Day 193 Mile 193: Conwy Rivers Project part 3/10 Afon Llugwy. Betws y Coed (Chapel in the wood) has been famous as a tourist resort since the Victorians developed a love of the rustic and the mountainous ‘sublime’, and its stone-built houses in an alpine woodland setting make it one of the most picturesque villages in the Snowdonia National Park. It is probably its location near the junction of three river valleys that has made it an ideal place for a settlement dating back to at least the bronze age and on a sunny day such as this it is simply stunning. It should be noted that today’s glorious weather is not always the case, the average annual rainfall in the catchment of the River Llugwy is the highest recorded in England and Wales.
Today’s run goes along the river starting at the iconic Pont y Pair, (the Bridge of the Cauldron in English). built in 1468, and winds up through the woodland along the river bank as far as the slightly crazy looking Miner’s Bridge. This bridge is something of a relic and curiosity. These days it is simply a foot bridge and a bit of a fun way to get across the river into the woods but up until 1860 it was used by miners to cross the river via wooden ladder when commuting to and from the lead mines in the Gwydyr Forest.
It’s a very different experience compared to the other tributaries I have run so far. The river is wide and powerful, and populated by sightseers fron around the world. This is a bit awkward on narrow paths but a great thing to have so many people out obviously enjoying themselves and the day!
Some background on the Conwy Rivers Project first published 16/5/17.
In early May I discovered a book on the shelf at the Bridge Inn in Conwy, entitled ‘Walk in the Beautiful Conwy Valley’ by Ralph Maddern. It is a wonderfully written book, with an inspiring enthusiasm for the landscape and culture of the valley: at whose head I was currently nursing a pint, while overlooking the castle.The book was illustrated with pen and ink sketches, which not only provided a fun insight into the concerns and imaginations of the author and illustrator, but also no doubt kept production costs down. I suspect that photos, even black and white ones my have been prohibitively expensive with the technology available in 1970 for such a small run book. Viewed through a 2017 lens where photos are two a penny the book almost seems better by their absence.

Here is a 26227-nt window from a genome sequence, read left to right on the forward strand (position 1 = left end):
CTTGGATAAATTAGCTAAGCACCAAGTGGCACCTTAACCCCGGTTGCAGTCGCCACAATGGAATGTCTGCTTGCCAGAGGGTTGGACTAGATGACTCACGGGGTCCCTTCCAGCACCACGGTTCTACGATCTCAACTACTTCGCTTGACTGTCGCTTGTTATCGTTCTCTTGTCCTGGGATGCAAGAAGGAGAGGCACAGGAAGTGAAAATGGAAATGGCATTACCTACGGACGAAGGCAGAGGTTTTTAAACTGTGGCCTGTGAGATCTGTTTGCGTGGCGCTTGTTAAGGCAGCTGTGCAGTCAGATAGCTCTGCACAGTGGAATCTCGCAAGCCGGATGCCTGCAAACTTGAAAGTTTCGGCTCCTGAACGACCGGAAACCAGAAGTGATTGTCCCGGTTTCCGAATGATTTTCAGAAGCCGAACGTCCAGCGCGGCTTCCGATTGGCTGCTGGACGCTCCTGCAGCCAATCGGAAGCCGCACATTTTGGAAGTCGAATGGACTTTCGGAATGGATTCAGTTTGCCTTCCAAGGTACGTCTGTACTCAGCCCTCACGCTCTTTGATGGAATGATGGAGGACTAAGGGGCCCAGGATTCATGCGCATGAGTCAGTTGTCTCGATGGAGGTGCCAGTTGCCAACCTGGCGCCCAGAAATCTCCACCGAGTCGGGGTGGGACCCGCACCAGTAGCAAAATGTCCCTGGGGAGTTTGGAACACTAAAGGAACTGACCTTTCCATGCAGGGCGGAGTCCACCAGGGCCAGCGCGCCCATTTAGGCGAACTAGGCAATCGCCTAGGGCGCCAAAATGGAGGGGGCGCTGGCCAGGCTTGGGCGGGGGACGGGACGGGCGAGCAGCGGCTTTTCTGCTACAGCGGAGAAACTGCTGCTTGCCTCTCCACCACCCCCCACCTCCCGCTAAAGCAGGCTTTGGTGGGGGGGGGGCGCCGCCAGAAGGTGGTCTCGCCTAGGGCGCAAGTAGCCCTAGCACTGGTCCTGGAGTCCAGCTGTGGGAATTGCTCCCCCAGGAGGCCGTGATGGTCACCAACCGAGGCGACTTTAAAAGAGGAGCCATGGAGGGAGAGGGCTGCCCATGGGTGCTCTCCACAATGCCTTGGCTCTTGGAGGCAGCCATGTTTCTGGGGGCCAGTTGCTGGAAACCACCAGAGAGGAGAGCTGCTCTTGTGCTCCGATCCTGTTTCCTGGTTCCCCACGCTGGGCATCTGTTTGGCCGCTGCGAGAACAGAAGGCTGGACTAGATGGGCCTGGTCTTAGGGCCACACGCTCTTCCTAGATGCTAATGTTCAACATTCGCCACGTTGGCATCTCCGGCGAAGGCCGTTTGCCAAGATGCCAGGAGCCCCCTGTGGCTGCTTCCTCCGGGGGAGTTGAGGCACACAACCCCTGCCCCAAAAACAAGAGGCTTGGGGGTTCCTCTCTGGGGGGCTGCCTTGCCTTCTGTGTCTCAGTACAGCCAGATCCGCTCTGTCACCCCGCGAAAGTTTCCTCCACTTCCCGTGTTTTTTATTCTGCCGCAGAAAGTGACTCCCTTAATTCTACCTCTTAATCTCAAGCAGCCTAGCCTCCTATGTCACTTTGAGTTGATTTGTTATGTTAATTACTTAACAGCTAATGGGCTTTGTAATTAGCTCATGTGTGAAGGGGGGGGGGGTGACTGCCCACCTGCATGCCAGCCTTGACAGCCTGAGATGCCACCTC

Hidden amoung these sketches and maps was a simple diagram outlining the Afon (River) Conwy and its major tributaries. I have lived near this river for a large part of my life and have never seen it described so clearly. As a result of this inspiration, and possibly the fine locally brewed ale I was supping I decided to run a section of each of these tributaries over the next few months.
There has been a River Conwy for millennia. The valley floor has been made rich and fertile by the deposits left behind by the retreating ice sheets of the Pleistocene era, but the river and the valley were forming long before then. Way before the ice came that water had already found a natural line of weakness between the Silurian bedrock to the east and the older, harder Cambrian rocks found to the west.
There is still evidence of Stone Age settlements in the hills and a written history dating back to the Roman settlement of Britain. Salmon and Sea Trout can still be found in its waters and in 1991 Elizabeth II opened a tunnel crossing under the estuary.
We stand in the narrowest slice of time trying to find context in a framework which in itself is still altogether insignificant in the massive arch of geological chronology.
On the next sunny day I took a few minutes out and sat on the roof where there was space to layout the gargantuan and iconic paper map that is OL17 Snowdon and Conwy Valley along with a pen and paper and a cup of tea. I would try to tick off the 9 different tributaries and something from the main river itself as an ongoing sub project to running at least a mile everyday this year. There would only be a few rules:
- I would have to try and run as close to the course of the river as possible gullies and bramble bushes etc. permitting for at least 1/2 mile before looping around to make a minimum 1 mile run.
- I would have to physically make contact with the water at least once per run. The ceremonial sploshing of a digit would be preferable to accidental full body immersion!
- Only 1 river per day, no binge-ing.
- Avoid specific trips out to locations, try to make it fit in with another reason for going to that area, in order to save on time and petrol, also see rule 3.
- Complete the challenge before 31/12/17.
- Avoid mosquitoes if at all possible.
On the way there… (sorry, had to be done!)
I’m running a mile each day everyday for 2017. If you feel you can sponsor me please do, as all the money raised will go to the Cleft Lip & Palate Association (CLAPA) who provide services all across the UK to support people affected by it.
Distance: 2862.5 meters recorded
(1 mile = 1609.34 m.)
Thanks as ever for all the support!